The offensive line should be good again.

Remember all those data-driven pieces about minutes-played correlating to excellent offensive line play? I still believe them. But I also think the Irish will produce a very, very productive offensive line even with three new starters, thanks to two starting NFL linemen on the left side of their center and Alex Bars likely on his way, too.

 

Those skill players? They’ll be good.  

I’m bullish on the ground game. I’m high on the young talent in the secondary. And I’ll give the benefit of the doubt to a receiving corps that I think is still a little more unsorted than I’d guess this staff wants.

Torii Hunter should lead the unit. After that, I’m not sure what to expect.

The move of Alizé Jones to the “W” (boundary side) receiver gives you an idea that this staff is preparing to go forward if Corey Robinson steps away from the game because of concussions. It also might point to an offensive direction that’s more similar to 2012, a physical approach that could put more tight ends on the field and would allow the Irish to lean on a very strong running game and a quarterback who’ll be able to take deep shots down the field.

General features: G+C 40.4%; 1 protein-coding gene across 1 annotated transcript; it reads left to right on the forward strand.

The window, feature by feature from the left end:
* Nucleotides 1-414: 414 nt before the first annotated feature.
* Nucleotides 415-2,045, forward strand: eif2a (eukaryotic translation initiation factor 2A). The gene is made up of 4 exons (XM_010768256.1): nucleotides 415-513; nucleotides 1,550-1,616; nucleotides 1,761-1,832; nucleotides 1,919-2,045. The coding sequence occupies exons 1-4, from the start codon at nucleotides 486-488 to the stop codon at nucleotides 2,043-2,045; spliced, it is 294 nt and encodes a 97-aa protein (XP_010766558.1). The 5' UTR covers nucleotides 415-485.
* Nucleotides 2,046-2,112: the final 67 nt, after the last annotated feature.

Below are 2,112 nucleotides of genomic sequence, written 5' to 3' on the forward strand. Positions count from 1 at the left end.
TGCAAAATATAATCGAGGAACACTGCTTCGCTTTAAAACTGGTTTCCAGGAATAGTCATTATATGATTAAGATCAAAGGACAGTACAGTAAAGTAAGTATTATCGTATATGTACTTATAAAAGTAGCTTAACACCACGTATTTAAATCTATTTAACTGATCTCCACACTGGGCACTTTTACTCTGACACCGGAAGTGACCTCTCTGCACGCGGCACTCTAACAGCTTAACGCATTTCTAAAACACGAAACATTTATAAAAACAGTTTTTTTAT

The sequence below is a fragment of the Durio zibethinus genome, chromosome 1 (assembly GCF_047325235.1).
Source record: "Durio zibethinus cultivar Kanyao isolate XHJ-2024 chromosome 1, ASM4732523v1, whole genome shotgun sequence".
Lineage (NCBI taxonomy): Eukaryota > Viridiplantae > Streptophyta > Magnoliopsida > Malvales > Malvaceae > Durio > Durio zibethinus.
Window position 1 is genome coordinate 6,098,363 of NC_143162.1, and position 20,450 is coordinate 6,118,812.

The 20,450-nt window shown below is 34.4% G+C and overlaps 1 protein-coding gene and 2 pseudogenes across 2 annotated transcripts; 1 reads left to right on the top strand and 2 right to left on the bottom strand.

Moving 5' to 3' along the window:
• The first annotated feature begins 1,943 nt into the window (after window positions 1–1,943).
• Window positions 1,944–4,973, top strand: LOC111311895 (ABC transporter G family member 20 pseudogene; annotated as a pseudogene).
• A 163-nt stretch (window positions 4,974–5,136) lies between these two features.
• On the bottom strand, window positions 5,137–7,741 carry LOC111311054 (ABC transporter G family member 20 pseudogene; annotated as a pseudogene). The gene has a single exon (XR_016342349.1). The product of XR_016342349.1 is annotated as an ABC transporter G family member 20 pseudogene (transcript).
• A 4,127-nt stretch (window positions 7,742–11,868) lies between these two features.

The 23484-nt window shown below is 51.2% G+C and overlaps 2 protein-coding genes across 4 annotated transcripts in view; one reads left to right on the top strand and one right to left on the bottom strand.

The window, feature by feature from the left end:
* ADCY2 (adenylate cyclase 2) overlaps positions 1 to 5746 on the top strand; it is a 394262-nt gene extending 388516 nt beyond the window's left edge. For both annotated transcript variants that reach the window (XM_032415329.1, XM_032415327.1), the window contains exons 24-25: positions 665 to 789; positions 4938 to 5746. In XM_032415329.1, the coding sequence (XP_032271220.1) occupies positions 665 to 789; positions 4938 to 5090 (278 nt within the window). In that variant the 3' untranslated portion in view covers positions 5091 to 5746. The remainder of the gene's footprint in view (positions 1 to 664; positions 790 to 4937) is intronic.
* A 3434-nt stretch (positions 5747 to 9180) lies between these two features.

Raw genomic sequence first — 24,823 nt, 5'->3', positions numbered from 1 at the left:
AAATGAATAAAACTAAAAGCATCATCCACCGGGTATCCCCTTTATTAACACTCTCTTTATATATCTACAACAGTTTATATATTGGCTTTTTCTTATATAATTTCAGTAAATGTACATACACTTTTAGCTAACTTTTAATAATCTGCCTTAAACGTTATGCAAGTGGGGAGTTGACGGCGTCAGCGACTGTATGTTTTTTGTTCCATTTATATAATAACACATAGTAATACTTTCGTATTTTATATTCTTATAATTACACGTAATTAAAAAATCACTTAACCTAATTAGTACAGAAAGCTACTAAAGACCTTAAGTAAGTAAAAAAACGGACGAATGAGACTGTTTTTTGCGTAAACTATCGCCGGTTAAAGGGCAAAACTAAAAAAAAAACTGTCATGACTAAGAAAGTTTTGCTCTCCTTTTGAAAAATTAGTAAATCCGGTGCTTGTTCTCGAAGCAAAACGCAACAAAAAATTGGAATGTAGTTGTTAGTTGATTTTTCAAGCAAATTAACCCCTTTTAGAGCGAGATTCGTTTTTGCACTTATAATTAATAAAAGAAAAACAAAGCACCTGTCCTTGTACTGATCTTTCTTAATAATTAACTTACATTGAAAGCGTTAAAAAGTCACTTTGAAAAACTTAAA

The Defense?

How you improve after losing headliners like Sheldon Day, Jaylon Smith, Joe Schmidt, Elijah Shumate and KeiVarae Russell is hard to comprehend. But I think this unit will have more versatility, as injuries and certain personnel limitations really hamstrung a unit that was maddeningly inconsistent at times.

Can they improve against the run? I think the answer starts with Jarron Jones and Jerry Tillery, two stout guys who’ll hold up in the trenches in front of Nyles Morgan. That’ll serve as the critical building block to the scheme, with pieces added and subtracted to make sure the Irish can be multiple and match-up with opponents on a weekly basis.